It’s a pain ray AND a crop yield increaser!

So, you know that microwave ‘pain ray’ thing that Raytheon invented, and that journalists keep insisting on trying out for some bizarre reason*?  It turns out that using microwaves to heat an area can be used… to heat an area.  Specifically, an area filled with crops that need to be protected from sudden frosts.

Tempwave sits atop a 25 feet pole and is powered by the grid. When its sensors detect weather conditions that may result in frost, its low-level microwave delivers energy directly to the crop without wasting energy on heating the intervening air. As long as the Tempwave system has enough power delivered to it, frost protection is guaranteed.

(Via Fark Geek) The article uses grapes as an example, but oranges and other citrus crops are also vulnerable to sudden frosts, too; these gadgets could expand the range of some fairly profitable agricultural products.  Plus, of course, you can still use them to disperse blackshirt anarchists, assuming they start spreading out from their natural habitat (pretentious urban enclaves).  Which they probably won’t; the poor things are a bit of an evolutionary dead end…

Moe Lane

*Seriously, what is up with that?  Every time the story comes up, the result is the same: a reporter goes ‘Ow’ and runs in the other direction from the pain ray (which is, of course, what sensible people do when hit with a pain ray).  I understand that you want to make sure that the device works, but here’s the thing: the device works.  You don’t have to keep bathing in the microwaves every six months or so, just in case the laws of physics have changed or something.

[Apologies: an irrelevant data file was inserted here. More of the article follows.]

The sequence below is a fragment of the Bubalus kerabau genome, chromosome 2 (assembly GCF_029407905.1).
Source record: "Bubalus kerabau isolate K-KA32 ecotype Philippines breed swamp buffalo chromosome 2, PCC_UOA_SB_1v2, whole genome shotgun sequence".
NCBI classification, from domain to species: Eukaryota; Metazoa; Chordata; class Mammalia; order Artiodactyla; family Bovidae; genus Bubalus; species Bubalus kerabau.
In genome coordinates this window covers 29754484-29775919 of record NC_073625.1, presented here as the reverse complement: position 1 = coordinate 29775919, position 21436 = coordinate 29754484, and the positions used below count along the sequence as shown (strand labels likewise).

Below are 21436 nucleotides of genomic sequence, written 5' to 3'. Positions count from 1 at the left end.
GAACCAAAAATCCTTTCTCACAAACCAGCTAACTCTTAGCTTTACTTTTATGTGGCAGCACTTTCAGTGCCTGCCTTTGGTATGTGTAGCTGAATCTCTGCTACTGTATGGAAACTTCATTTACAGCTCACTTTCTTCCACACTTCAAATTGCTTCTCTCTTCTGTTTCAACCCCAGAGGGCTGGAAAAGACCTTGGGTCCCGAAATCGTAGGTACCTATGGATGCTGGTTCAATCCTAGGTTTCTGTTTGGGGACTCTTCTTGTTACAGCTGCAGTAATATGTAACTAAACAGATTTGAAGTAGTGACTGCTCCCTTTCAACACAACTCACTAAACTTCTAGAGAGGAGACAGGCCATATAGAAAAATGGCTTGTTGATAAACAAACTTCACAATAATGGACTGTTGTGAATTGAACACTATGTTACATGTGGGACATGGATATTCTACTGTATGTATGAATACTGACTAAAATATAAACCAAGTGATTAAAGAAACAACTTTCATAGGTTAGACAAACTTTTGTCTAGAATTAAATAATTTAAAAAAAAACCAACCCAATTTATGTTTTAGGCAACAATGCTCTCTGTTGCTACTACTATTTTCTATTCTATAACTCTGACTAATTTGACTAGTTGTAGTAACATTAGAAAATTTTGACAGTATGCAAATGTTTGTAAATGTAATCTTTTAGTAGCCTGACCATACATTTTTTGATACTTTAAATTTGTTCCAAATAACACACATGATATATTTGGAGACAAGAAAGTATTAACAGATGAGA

Maybe it’s an initiation thing: you aren’t really on the military reporting beat until you’ve done the Pain Ray.  Hrm.  That would make it a bit more justifiable, actually: associations should be allowed a little leeway on their tribal rituals.

6 thoughts on “It’s a pain ray AND a crop yield increaser!”

    1. Precisely, Matt: what the heck is up with *that*? Do they think that getting shot with a Taser has somehow magically started sucking *less* in the last six months?

  1. Actually, the people who are using the Tasers don’t like reporters, so they assure them that this is the more gentle version that won’t hurt as much. Works almost every time.

  2. Stories are assigned by editors, who (in the fine tradition of supervisors everywhere) do not always hold their subordinates in the highest regard. Come, let us speak truth with one another — if you could have ordered some of your direct reports to get hit with a pain ray, you’d have been filing stories like that every couple of months (if not even MORE frequently), just to make sure that everyone who deserved it got that experience.

    If the Army comes out with a “rigid sigmoidoscopy” ray sometime, there will be just as many reporters getting hit with it, I guarantee.

  3. It’s the “rigid” part that should really inspire wincing. I’ve heard it described as “Why don’t you use the Chrysler Building, it would be smaller!”

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